I do, however, wonder why there
are so few travesties here. Thinking about it leads me to a depressing
hypothesis, namely that there are so many fewer meaty roles for women, so the few who get the opportunities almost always shine.

Best Actor Travesty — Denzel
Washington (Training Day,

There are, of course, many
roles for men and many corresponding opportunities for them to overact
or be overrated. I could go on at length about Mel Gibson and
Russell Crowe
and Tom Hanks — all of whom bore me to tears
— but I don’t feel like blathering on about the boys. I will simply
take a moment to note that Tom Wilkinson delivered a perfect,
understated performance in the best movie of 2001, In the Bedroom.
And he lost to bombast personified, Denzel Washington.

Best Supporting Actress
Travesty —
Angelina Jolie (Girl, Interrupted — 2000)

And speaking of bombast, I’m
going to commit the cardinal lesbian sin of criticizing Angelina Jolie.
She wasn’t bad in Girl, Interrupted, but her character and her
performance were both over the top. Contrast that with Chloë Sevigny, who created a believable, complex
person that same year in Boys Don’t Cry.

I know others would
argue that the biggest Best Supporting Actress Travesty is Whoopi Goldberg beating Lorraine Bracco in 1991, and I suppose that’s a fair
argument. But that doesn’t pain me as much as the triumph of bombast
over understatement.

On the flip side, the Best
Supporting Actress category was the source of my favorite Oscars moment.
I haven’t seen The Piano, so I don’t know if Anna Paquin
deserved the win, but her acceptance speech was priceless.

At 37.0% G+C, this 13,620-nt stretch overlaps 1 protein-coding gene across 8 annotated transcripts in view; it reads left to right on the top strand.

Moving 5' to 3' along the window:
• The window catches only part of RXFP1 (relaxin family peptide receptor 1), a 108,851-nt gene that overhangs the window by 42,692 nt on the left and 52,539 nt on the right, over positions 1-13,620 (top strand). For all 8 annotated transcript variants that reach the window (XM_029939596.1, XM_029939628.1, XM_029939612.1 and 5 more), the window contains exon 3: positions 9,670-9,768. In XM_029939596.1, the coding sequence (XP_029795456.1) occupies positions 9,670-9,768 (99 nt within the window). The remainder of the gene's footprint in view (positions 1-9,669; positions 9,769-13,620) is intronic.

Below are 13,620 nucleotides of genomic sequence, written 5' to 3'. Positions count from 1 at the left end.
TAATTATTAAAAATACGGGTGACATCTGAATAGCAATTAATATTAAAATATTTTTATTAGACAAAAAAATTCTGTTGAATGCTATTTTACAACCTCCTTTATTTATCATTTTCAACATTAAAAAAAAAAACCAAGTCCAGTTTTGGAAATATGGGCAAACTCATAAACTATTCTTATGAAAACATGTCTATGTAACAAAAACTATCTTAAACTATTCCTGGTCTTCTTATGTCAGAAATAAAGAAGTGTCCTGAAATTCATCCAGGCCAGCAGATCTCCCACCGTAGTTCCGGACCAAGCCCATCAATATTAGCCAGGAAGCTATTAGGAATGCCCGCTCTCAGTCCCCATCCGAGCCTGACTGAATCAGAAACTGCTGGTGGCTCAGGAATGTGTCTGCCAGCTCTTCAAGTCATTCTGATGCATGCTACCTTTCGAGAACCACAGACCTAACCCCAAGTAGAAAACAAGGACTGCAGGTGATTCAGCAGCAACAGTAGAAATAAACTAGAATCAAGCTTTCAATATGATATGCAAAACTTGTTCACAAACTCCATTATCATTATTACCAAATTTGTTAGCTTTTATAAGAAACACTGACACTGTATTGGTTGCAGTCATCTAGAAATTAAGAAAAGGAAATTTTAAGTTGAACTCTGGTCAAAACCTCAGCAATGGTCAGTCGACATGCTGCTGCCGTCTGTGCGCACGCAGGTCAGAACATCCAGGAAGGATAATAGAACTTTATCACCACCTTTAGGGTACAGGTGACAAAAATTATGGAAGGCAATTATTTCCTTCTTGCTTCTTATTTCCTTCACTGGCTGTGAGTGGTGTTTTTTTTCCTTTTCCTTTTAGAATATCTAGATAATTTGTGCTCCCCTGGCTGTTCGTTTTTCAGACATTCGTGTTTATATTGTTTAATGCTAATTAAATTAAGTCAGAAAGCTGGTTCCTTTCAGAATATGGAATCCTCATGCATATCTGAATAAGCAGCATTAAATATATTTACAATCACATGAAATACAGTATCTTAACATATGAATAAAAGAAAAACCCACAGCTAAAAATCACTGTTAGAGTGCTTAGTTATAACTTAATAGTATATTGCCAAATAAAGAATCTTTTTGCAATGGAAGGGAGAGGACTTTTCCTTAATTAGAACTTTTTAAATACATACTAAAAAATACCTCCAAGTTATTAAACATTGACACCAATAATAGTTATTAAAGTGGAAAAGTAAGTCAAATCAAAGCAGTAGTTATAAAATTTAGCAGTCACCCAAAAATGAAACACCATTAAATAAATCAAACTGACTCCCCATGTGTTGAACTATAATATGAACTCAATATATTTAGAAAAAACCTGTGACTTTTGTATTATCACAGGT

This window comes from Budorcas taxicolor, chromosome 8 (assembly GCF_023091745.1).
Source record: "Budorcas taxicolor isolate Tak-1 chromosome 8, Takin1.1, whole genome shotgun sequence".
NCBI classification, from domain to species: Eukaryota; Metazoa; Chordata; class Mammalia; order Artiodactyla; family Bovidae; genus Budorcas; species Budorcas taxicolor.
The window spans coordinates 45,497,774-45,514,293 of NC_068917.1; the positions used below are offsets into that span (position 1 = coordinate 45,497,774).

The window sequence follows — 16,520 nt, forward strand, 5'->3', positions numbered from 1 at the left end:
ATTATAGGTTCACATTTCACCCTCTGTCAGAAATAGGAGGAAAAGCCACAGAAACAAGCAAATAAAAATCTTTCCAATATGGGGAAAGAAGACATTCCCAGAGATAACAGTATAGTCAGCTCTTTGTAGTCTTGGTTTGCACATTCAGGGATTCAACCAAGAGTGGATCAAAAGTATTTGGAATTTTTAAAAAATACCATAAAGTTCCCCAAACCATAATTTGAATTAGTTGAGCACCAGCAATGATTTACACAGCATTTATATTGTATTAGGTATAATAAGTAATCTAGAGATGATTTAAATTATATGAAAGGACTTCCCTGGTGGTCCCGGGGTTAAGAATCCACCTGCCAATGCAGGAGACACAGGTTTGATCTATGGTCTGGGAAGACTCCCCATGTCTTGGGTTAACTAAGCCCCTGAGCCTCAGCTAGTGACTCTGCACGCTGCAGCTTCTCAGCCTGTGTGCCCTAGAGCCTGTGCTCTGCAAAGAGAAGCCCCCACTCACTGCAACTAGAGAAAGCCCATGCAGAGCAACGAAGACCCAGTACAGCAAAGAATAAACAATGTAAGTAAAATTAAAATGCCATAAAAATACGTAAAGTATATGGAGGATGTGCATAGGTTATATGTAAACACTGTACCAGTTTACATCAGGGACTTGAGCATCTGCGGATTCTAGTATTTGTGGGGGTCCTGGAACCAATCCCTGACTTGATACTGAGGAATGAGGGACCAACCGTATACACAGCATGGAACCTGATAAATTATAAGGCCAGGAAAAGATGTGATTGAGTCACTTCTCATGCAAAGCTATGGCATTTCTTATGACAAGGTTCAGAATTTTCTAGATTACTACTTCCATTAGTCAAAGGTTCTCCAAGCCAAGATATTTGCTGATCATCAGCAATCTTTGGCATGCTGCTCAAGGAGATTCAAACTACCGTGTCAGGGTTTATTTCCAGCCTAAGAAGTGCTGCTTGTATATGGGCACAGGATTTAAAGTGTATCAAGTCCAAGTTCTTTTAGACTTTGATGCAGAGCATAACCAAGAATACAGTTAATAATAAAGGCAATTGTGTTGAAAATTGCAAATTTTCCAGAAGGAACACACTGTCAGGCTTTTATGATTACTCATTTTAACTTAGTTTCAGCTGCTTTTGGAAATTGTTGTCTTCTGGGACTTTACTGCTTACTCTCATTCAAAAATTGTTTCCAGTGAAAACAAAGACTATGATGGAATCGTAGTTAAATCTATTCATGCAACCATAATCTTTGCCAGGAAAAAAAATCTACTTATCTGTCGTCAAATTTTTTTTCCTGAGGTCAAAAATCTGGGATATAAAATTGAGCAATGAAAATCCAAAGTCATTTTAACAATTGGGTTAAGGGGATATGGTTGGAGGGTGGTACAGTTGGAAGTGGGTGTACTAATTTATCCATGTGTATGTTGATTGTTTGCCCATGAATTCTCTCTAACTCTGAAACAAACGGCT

Best Original Song Travesty
— “It’s Hard Out Here for a Pimp”
(Hustle and Flow, 2006)

This was the other travesty
of 2006. I don’t actually have any feelings about “It’s Hard Out Here for a Pimp,” but Dolly Parton‘s “Travelin’ Thru” deserved to
win. And that’s not just because I love Dolly. It’s also because the
song helped create the warmth and heart of Transamerica.

There are many runners-up in
this category, though. Particularly egregious was when the stupid
Phil Collins song beat “Blame Canada” from South Park
and “When She Loved Me” from Toy Story 2.

Best Director Travesty — Kimberly Peirce not being nominated in 2000

I’m not upset that Sam Mendes
won in 2000American Beauty
was an excellent movie. But the fact that Kimberly Peirce was not even
nominated for Boys Don’t Cry tells me that the Academy that year
was full of extremely sexist or extremely stupid people.

The Cider House Rules
and The Insider were both perfectly good movies, but neither
was as gripping or as powerful as Boys Don’t Cry — which means
that neither was as well directed.

In the history of the Academy
Awards, I can find one ray of hope in the Best Directing category. I
firmly believe Sofia Coppola
would have won in 2004 had it not been the predetermined year for
Peter Jackson
to win for the Lord of the Rings trilogy.

I could keep going, but I’ve
gone on far too long already. What Academy Awards — or omissions — trigger
your righteous indignation?